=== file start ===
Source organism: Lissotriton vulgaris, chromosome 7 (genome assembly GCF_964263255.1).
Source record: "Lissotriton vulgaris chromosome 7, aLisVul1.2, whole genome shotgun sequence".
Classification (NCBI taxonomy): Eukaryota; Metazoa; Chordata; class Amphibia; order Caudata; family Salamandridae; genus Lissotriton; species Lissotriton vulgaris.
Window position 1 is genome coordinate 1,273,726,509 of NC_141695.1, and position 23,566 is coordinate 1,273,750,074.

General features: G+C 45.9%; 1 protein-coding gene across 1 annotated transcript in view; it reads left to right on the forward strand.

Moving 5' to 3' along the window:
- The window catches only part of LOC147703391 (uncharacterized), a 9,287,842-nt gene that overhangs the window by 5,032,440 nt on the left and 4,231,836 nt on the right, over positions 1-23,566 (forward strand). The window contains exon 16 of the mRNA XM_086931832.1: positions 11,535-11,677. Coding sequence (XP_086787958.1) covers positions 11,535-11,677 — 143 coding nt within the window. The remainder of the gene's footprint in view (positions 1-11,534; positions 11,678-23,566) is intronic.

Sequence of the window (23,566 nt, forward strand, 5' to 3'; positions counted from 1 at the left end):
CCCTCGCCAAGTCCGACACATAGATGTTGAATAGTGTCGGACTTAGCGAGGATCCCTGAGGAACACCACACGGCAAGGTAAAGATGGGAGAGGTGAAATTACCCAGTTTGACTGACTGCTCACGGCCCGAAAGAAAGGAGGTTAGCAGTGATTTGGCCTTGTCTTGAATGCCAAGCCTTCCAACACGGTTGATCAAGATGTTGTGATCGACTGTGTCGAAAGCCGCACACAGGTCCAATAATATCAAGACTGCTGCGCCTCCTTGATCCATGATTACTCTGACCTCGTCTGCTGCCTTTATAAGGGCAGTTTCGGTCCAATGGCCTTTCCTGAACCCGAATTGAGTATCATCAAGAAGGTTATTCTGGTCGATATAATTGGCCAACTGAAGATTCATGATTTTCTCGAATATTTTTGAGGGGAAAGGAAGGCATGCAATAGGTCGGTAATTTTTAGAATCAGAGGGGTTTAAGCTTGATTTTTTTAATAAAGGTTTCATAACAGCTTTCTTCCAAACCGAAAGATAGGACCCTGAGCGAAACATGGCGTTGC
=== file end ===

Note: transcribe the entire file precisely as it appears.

Source organism: Lissotriton vulgaris, chromosome 7 (genome assembly GCF_964263255.1).
Source record: "Lissotriton vulgaris chromosome 7, aLisVul1.2, whole genome shotgun sequence".
Classification (NCBI taxonomy): Eukaryota; Metazoa; Chordata; class Amphibia; order Caudata; family Salamandridae; genus Lissotriton; species Lissotriton vulgaris.
Window position 1 is genome coordinate 1,273,726,509 of NC_141695.1, and position 23,566 is coordinate 1,273,750,074.

General features: G+C 45.9%; 1 protein-coding gene across 1 annotated transcript in view; it reads left to right on the forward strand.

Moving 5' to 3' along the window:
- The window catches only part of LOC147703391 (uncharacterized), a 9,287,842-nt gene that overhangs the window by 5,032,440 nt on the left and 4,231,836 nt on the right, over positions 1-23,566 (forward strand). The window contains exon 16 of the mRNA XM_086931832.1: positions 11,535-11,677. Coding sequence (XP_086787958.1) covers positions 11,535-11,677 — 143 coding nt within the window. The remainder of the gene's footprint in view (positions 1-11,534; positions 11,678-23,566) is intronic.

Sequence of the window (23,566 nt, forward strand, 5' to 3'; positions counted from 1 at the left end):
CCCTCGCCAAGTCCGACACATAGATGTTGAATAGTGTCGGACTTAGCGAGGATCCCTGAGGAACACCACACGGCAAGGTAAAGATGGGAGAGGTGAAATTACCCAGTTTGACTGACTGCTCACGGCCCGAAAGAAAGGAGGTTAGCAGTGATTTGGCCTTGTCTTGAATGCCAAGCCTTCCAACACGGTTGATCAAGATGTTGTGATCGACTGTGTCGAAAGCCGCACACAGGTCCAATAATATCAAGACTGCTGCGCCTCCTTGATCCATGATTACTCTGACCTCGTCTGCTGCCTTTATAAGGGCAGTTTCGGTCCAATGGCCTTTCCTGAACCCGAATTGAGTATCATCAAGAAGGTTATTCTGGTCGATATAATTGGCCAACTGAAGATTCATGATTTTCTCGAATATTTTTGAGGGGAAAGGAAGGCATGCAATAGGTCGGTAATTTTTAGAATCAGAGGGGTTTAAGCTTGATTTTTTTAATAAAGGTTTCATAACAGCTTTCTTCCAAACCGAAAGATAGGACCCTGAGCGAAACATGGCGTTGC